*Factor 10a and 11a Inhibitors
Reversal of 10a and 11a inhibitors is accomplished by administering FEIBA.
Altman/Katiyar/Williamson Medico-Legal Small Group Workshop
Chan/DeWeert Oral Boards
Case 1. 67 yo female with abdominal pain. Patient has history of Atrial fibrillation. She is not on warfarin or 10a inhibitor. On exam pt has diffuse abdominal tenderness. Stool is heme positive. Lactate is 4.6. Diagnosis is mesenteric ischemia due to an embolism to the SMA confirmed. Diagnosis made by CTA showing occluded SMA. Treatment is IV fluids, IV morphine, IV heparin, and IV antibiotics. Emergent consult to Vascular Surgery and IR.
Which consultant provides definitive treatment (Vascular surgery, GI, or IR) will have to be determined on a case by case basis. The clinical situation will determine which consultant can bring the most applicable skill set to the patient's care. Some of the residents discussed cases where the GI consultant scoped the patient prior to surgery to determine the extent of necrosis. Depending on the type and extent of the vessel occlusion and how much the bowel is affected will determine whether Vascular Surgery or IR treats the patient.
Case 2. 33yo male with right ankle and foot pain after a fall. Xrays show a calcaneus fracture. Examine the spine and entire lower extremity for associated injuries in a patients with a calcaneus fracture. Initial management is splinting, elevation, non-weight bearing with crutches or walker, pain management and orthopedic consultation. Many patients with calcaneal fractures can be discharge home with outpatient follow up. However, there are risks of compartment syndrome of the foot, fracture blisters, and associated injuries of the lower extremities, spine, pelvis and abdomen in patients with calcaneal fractures. .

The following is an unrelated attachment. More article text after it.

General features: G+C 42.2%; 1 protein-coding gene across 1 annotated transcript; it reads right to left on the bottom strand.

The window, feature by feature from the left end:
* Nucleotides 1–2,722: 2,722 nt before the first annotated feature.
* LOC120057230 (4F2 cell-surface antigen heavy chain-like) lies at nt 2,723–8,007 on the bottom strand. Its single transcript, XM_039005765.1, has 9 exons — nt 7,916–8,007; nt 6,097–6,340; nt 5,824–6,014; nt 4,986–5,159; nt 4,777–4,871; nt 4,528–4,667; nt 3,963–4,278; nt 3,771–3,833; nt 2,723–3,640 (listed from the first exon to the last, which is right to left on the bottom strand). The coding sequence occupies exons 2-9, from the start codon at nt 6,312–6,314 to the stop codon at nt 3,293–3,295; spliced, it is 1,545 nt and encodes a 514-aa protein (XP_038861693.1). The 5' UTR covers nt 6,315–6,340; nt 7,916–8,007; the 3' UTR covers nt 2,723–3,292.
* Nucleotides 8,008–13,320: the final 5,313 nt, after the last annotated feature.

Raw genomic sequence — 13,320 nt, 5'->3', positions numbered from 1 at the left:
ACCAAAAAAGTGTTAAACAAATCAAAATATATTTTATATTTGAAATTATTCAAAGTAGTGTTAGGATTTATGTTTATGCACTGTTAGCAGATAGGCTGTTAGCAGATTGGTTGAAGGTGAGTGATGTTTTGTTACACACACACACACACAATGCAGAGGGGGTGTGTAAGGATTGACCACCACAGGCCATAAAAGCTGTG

Case 3. 54yo male with epigastric pain. He is tachycardic. Finger stick blood sugar is >600. Labs are consistent with DKA (anion gap, metabolic acidosis, ketonuria). Patient has an elevated troponin but no STEMI on EKG. Diagnosis is DKA with NSTEMI. Treat with IV fluids, IV insulin, potassium, po asa, and IV heparin.
Okubanjo Safety Lecture
I missed this excellent lecture
Chiefs Ortho Cases
I missed this excellent lecture